Republicans will cave, the White House will win, the government will re-open, and the debt ceiling will be raised. These things are going to happen, just before or soon after the government hits its borrowing limit — and at that point, President Obama faces a decision.
Do I leverage my victory into a budget deal, eliminating both a long-term national threat and the main source of partisan bickering?
Or do I rub salt into the GOP’s self-inflicted wounds in the distant hope of winning the House in 2014?
Govern or campaign? Unite or divide? Lead or lay into the GOP?
Obama’s choice may be revealed in the way he approaches immigration reform, which he curiously declared Tuesday to be his top priority after the fiscal crisis.
“Once that’s done, you know, the day after, I’m going to be pushing to say, call a vote on immigration reform,” Obama told the Los Angeles affiliate of Spanish-language television network Univision.
It’s an interesting choice, given the national debt is an existential national problem and the crux of the role-of-government debate that has tied Washington in knots for years. Does Obama really think immigration is a more serious problem? Or is it merely the best political issue for Democrats?
It is tempting to assume the worse, especially as Obama is modeling his immigration message on his fiscal-crisis talking points. Blaming House Speaker John Boehner for preventing immigration from coming up for a vote in the past, Obama said, “The only thing right now that’s holding it back is, again, Speaker Boehner not willing to call the bill on the floor of the House of Representatives.”
Make no mistake, Republicans are on the wrong side of the immigration debate, as measured by the 2012 election results and the nation’s shifting demography. The GOP also engineered the fiscal crisis, and Boehner is a tragically weak speaker.
But most voters would be disappointed if they learn that their president has abandoned governance and the hard work of dealing with a fractured GOP to engage in an all-or-nothing bid for the House. While the White House and Congress stumble to an agreement, the great unknown is Obama’s second act. Will he be more presidential than political? Or will raw politics define his presidency?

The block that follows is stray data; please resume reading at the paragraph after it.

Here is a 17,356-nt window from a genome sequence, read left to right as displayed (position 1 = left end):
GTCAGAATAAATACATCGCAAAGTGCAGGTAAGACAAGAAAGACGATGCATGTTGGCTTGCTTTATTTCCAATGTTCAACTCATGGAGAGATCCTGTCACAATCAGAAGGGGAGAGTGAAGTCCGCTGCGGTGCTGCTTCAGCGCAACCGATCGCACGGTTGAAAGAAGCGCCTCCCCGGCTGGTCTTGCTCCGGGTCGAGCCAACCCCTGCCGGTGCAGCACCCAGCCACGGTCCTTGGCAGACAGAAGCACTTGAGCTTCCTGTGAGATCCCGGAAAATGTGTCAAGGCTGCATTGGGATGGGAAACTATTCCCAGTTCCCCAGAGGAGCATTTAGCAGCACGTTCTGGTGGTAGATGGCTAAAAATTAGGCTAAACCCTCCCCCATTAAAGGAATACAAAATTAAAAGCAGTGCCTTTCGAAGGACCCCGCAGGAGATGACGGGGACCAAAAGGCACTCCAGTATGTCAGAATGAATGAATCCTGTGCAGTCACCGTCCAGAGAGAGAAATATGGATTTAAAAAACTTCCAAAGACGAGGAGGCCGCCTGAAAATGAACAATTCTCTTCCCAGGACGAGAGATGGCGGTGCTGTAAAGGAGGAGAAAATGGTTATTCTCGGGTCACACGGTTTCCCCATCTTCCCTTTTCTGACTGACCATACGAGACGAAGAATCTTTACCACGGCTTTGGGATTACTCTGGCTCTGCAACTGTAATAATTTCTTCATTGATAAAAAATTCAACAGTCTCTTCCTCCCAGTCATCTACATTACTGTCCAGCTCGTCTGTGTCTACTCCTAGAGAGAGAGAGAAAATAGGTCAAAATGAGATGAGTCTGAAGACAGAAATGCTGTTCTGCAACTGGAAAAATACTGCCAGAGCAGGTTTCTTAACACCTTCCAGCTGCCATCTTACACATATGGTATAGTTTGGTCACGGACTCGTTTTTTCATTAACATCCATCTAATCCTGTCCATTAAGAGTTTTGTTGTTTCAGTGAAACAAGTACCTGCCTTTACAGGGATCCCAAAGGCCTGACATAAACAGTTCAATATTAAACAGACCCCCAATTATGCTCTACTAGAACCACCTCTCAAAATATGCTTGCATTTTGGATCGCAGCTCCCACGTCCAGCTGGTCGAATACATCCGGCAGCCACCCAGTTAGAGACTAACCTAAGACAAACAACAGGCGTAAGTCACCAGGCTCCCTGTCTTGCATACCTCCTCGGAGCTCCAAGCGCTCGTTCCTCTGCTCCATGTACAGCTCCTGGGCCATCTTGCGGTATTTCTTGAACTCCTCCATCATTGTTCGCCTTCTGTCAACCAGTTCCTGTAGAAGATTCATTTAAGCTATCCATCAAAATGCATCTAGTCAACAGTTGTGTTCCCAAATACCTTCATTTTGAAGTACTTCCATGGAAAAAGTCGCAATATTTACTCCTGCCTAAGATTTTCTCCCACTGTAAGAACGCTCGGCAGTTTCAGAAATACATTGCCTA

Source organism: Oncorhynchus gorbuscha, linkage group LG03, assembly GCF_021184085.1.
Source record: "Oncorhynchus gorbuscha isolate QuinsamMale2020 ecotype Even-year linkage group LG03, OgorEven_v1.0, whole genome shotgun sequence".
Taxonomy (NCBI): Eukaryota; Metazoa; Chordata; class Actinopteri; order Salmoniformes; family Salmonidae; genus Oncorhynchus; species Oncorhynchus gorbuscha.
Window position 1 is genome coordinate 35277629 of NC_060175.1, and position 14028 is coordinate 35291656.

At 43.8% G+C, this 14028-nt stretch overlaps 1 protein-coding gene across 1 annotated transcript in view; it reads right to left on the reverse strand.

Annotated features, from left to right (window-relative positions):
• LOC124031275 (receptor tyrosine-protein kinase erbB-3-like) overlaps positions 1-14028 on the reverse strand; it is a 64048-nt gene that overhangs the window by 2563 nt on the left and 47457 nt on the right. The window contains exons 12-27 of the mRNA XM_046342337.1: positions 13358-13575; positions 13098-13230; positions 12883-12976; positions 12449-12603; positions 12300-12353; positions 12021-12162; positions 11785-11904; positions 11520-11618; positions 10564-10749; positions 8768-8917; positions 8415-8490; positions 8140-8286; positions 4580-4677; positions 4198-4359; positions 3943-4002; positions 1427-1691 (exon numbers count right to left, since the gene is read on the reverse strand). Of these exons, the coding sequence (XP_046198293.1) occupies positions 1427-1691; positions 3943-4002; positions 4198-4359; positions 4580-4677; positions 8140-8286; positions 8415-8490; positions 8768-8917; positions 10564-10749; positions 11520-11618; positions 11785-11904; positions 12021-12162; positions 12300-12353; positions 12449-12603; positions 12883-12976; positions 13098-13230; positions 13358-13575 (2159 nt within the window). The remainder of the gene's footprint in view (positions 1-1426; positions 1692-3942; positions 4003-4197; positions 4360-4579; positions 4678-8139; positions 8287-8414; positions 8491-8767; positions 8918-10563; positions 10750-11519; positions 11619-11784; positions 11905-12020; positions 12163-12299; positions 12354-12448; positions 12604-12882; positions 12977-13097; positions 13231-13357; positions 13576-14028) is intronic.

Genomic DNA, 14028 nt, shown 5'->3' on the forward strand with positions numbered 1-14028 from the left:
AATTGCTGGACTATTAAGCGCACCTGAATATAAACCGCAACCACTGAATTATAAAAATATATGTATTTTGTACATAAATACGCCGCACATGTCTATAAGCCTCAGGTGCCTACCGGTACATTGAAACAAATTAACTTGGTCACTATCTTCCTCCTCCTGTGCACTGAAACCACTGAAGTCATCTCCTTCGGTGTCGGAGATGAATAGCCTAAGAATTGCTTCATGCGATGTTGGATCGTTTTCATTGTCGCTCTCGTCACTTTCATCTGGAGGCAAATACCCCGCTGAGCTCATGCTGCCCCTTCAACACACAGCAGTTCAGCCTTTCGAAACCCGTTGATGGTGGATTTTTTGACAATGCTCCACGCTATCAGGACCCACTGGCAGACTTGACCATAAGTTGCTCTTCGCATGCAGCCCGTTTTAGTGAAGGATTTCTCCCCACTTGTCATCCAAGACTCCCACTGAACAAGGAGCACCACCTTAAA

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"Chuck Rosenberg, the acting head of the Drug Enforcement Agency who has found himself and his agency at odds with the Trump administration in recent months, told staff members Tuesday that he is planning to step down from his post." The Obama administration holdover will step down on October 1.
Another Republican member of Congress is showing himself out the door. After much thought, consideration and family discussion over the past year, Elizabeth and I have decided that I will leave the United States Senate when my term expires at the end of 2018,” said Sen. Bob Corker in a statement. The Tennessean has served since 2006.
Jared Kushner, Stephen Bannon, Reince Priebus, Gary Cohn, Stephen Miller, and Ivanka Trump sent or received some emails on personal accounts that related to White House business. "Officials are supposed to use government emails for their official duties so their conversations are available to the public and those conducting oversight. But it is not illegal for White House officials to use private email accounts as long as they forward work-related messages to their work accounts so they can be preserved."
"Roger Stone, a longtime friend and adviser to Donald Trump, released correspondence Tuesday" with the online hacker known as Guccifer 2.0 , which "U.S. intelligence agencies said was used by Russian government-linked entities to distribute embarrassing information about Democrats during the 2016 election. The disclosures came in a 47-page opening statement made available to reporters in advance of Mr. Stone’s Tuesday appearance in front of the House Intelligence Committee." Stone called his contacts with Guccifer "limited" and "benign."
"Special counsel investigators could start interviewing current and former White House staff as soon as later this week regarding the Russian probe, two sources familiar with the matter tell CNN. One source cautioned it is still being worked out with Robert Mueller's office and said it might be delayed until next week." Among those who could have a sit-down with the special prosecutor: former chief of staff Reince Priebus, former press secretary Sean Spicer, communications director Hope Hicks, White House counsel Don McGahn, communications adviser Josh Raffel and associate counsel James Burnham.